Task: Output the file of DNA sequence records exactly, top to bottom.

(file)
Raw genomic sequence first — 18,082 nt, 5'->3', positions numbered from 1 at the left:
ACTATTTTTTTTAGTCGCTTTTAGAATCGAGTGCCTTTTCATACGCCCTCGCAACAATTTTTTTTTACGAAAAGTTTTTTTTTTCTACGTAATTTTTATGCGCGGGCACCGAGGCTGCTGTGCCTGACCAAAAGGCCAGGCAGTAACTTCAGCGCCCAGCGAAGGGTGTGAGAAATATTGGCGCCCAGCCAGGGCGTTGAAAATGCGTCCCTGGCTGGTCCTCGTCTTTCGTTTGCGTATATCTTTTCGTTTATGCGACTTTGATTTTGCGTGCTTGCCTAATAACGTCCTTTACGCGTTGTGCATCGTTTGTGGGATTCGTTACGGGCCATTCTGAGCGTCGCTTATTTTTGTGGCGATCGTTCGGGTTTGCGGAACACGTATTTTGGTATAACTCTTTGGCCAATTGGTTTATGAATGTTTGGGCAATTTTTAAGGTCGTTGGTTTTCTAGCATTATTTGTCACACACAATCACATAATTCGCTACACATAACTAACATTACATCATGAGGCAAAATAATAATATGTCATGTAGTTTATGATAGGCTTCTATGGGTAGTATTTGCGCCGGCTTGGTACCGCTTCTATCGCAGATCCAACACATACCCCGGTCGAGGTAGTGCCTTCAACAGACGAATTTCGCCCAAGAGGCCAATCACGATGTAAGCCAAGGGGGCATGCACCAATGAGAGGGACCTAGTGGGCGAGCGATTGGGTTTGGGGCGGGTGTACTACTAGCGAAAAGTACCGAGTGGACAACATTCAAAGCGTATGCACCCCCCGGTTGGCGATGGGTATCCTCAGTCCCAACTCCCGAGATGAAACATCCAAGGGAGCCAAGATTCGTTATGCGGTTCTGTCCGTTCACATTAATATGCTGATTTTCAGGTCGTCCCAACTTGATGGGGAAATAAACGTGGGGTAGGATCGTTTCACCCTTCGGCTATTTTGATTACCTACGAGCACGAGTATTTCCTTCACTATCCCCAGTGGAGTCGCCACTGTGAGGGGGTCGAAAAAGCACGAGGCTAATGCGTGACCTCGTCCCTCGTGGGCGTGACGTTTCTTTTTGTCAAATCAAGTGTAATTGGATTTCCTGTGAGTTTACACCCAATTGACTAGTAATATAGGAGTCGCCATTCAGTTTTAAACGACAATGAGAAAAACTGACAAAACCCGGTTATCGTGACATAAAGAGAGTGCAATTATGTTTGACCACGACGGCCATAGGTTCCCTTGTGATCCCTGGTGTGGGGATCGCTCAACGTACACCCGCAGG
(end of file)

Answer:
Raw genomic sequence first — 18,082 nt, 5'->3', positions numbered from 1 at the left:
ACTATTTTTTTTAGTCGCTTTTAGAATCGAGTGCCTTTTCATACGCCCTCGCAACAATTTTTTTTTACGAAAAGTTTTTTTTTTCTACGTAATTTTTATGCGCGGGCACCGAGGCTGCTGTGCCTGACCAAAAGGCCAGGCAGTAACTTCAGCGCCCAGCGAAGGGTGTGAGAAATATTGGCGCCCAGCCAGGGCGTTGAAAATGCGTCCCTGGCTGGTCCTCGTCTTTCGTTTGCGTATATCTTTTCGTTTATGCGACTTTGATTTTGCGTGCTTGCCTAATAACGTCCTTTACGCGTTGTGCATCGTTTGTGGGATTCGTTACGGGCCATTCTGAGCGTCGCTTATTTTTGTGGCGATCGTTCGGGTTTGCGGAACACGTATTTTGGTATAACTCTTTGGCCAATTGGTTTATGAATGTTTGGGCAATTTTTAAGGTCGTTGGTTTTCTAGCATTATTTGTCACACACAATCACATAATTCGCTACACATAACTAACATTACATCATGAGGCAAAATAATAATATGTCATGTAGTTTATGATAGGCTTCTATGGGTAGTATTTGCGCCGGCTTGGTACCGCTTCTATCGCAGATCCAACACATACCCCGGTCGAGGTAGTGCCTTCAACAGACGAATTTCGCCCAAGAGGCCAATCACGATGTAAGCCAAGGGGGCATGCACCAATGAGAGGGACCTAGTGGGCGAGCGATTGGGTTTGGGGCGGGTGTACTACTAGCGAAAAGTACCGAGTGGACAACATTCAAAGCGTATGCACCCCCCGGTTGGCGATGGGTATCCTCAGTCCCAACTCCCGAGATGAAACATCCAAGGGAGCCAAGATTCGTTATGCGGTTCTGTCCGTTCACATTAATATGCTGATTTTCAGGTCGTCCCAACTTGATGGGGAAATAAACGTGGGGTAGGATCGTTTCACCCTTCGGCTATTTTGATTACCTACGAGCACGAGTATTTCCTTCACTATCCCCAGTGGAGTCGCCACTGTGAGGGGGTCGAAAAAGCACGAGGCTAATGCGTGACCTCGTCCCTCGTGGGCGTGACGTTTCTTTTTGTCAAATCAAGTGTAATTGGATTTCCTGTGAGTTTACACCCAATTGACTAGTAATATAGGAGTCGCCATTCAGTTTTAAACGACAATGAGAAAAACTGACAAAACCCGGTTATCGTGACATAAAGAGAGTGCAATTATGTTTGACCACGACGGCCATAGGTTCCCTTGTGATCCCTGGTGTGGGGATCGCTCAACGTACACCCGCAGG